Do you want to create a client dashboard in WordPress? A custom dashboard in WordPress can help your clients with resources and shortcuts they need to get started. In this article, we will show you how to create a client dashboard in WordPress without writing any code or affecting client’s ability to update their websites.
Why Create a Client Dashboard in WordPress?
As WordPress solutions provider, you’ll come across clients who haven’t used WordPress before, and they are not familiar with HTML, CSS, or WordPress terminology.
By creating a custom dashboard for clients, you can provide them with a lean WordPress interface and improved usability.
It will improve client satisfaction which leads to more repeat work. Your clients will need less support which will also save you time.
That being said, let’s take a look at how to easily create a client dashboard in WordPress.
We will walk you through different steps in the process. You can decide how much you want to customize depending on your client’s requirements.
1. Hide Unnecessary Admin Menus
While building a website for your clients, you may use different WordPress plugins, custom post types, WordPress page builders, and other tools. Many of these tools will add their own menu items in the WordPress admin bar, create custom widgets in the admin dashboard, and add links in the toolbar.
The end result looks a bit messy. For a client who has never used WordPress these additional items make the dashboard look more complicated than it needs to.
Let’s start creating a client dashboard by cleaning up the clutter.
To do that you will need to install and activate the Adminimize plugin. For more details, see our step by step guide on how to install a WordPress plugin.
Upon activation, you need to visit Settings » Adminimize page to configure the plugin.
You will see different admin sections listed on the settings page. Clicking on a section will expand it, and you will see the options for that particular section.
You can show or hide any item listed under a section for different user roles. Carefully review each item before hiding it as this may affect your client’s ability to use their website.
For detailed instructions, see our guide on how to hide unnecessary menu items in WordPress with Adminimize.
2. White Label WordPress Dashboard
The Adminimize plugin covers a lot of options to control the appearance of your WordPress admin dashboard. However, it does not have options to hide the WordPress branding and white labeling the admin area.
White labeling includes replacing the WordPress logo with a custom logo, changing the admin area footer, show or hide items from menus, and more.
First, you need to install and activate the White Label CMS plugin. Upon activation, head over to Settings » White Label CMS page to configure plugin settings.
The settings page is divided into different sections. You can click on a section to expand and view its settings.
Some options in the plugin are also available in Adminimize. If you have already hidden those options, then you can skip them.
For detailed instructions about each section, take a look at our article on how to white label your WordPress admin dashboard.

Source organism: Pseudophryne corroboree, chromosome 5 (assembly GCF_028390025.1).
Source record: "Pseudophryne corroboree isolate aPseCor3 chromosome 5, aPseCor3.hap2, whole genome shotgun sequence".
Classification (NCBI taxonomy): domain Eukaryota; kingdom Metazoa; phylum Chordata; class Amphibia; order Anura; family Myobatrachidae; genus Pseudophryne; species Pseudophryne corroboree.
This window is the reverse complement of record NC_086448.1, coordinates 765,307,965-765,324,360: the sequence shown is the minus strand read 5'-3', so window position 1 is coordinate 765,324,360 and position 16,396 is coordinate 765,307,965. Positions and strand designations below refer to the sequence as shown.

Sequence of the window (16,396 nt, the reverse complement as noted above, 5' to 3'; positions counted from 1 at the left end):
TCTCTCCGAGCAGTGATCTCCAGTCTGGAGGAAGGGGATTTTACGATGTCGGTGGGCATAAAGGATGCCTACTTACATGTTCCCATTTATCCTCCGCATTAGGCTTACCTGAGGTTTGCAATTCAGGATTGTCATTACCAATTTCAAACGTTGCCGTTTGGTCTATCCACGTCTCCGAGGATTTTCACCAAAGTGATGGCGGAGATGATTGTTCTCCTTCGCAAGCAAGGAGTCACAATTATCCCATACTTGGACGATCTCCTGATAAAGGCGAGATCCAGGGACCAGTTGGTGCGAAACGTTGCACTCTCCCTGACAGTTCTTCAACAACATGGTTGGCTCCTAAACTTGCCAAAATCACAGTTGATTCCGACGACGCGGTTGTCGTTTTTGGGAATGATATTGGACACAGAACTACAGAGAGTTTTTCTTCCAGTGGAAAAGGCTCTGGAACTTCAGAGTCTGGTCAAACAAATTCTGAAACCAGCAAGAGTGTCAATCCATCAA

3. Change The WordPress Dashboard Appearance
WordPress comes with a handful of admin color schemes that users can change from their profiles. You can set a color scheme as default for new users. You can also create a custom color scheme of your own.
Want to take it to the next level? Try WordPress admin themes. These themes are available as plugins that you can install to change the appearance of your WordPress admin area.
Here are some free WordPress admin themes and plugins that you can try.
4. Add Helpful Resources to Client Dashboard
When delivering projects to your clients, you will notice that many of them have similar questions. Adding a help or resource section in WordPress client dashboard can help you answer those questions and save time spent on providing support.
The best way to add a help section is by installing and activating the WP Helpplugin. Upon activation, the plugin adds a new ‘Publishing Help’ menu item in your WordPress admin bar. Clicking on it will take you to the settings page.
This area will be empty since you haven’t created any help resources yet. Go ahead and click on the ‘Add New’ button to create one.
On the next page, you can create your help document just like you would create a WordPress post or page.
WP Help uses custom post type for documents, and they are hierarchical like pages. You can create parent and child documents to organize them.
You can also sync documents from another WordPress site. This allows you to use the same documentation for all your client projects.
For detailed instructions, see our guide on how to add a help / resource section in WordPress admin.
5. Creating Custom Dashboard Widgets
Dashboard widgets is the first things user see when they log into the WordPress admin area. This is the best place to point your clients into right direction by adding your own custom dashboard widgets.
Here is a simple dashboard widget code that you can use as a starting point.
You will need to add this code into your theme’s functions.php file or in a site-specific plugin.
Don’t forget to change the content part with your own message. You can use plain HTML for formatting and styling.
Here is how it looked on our demo website.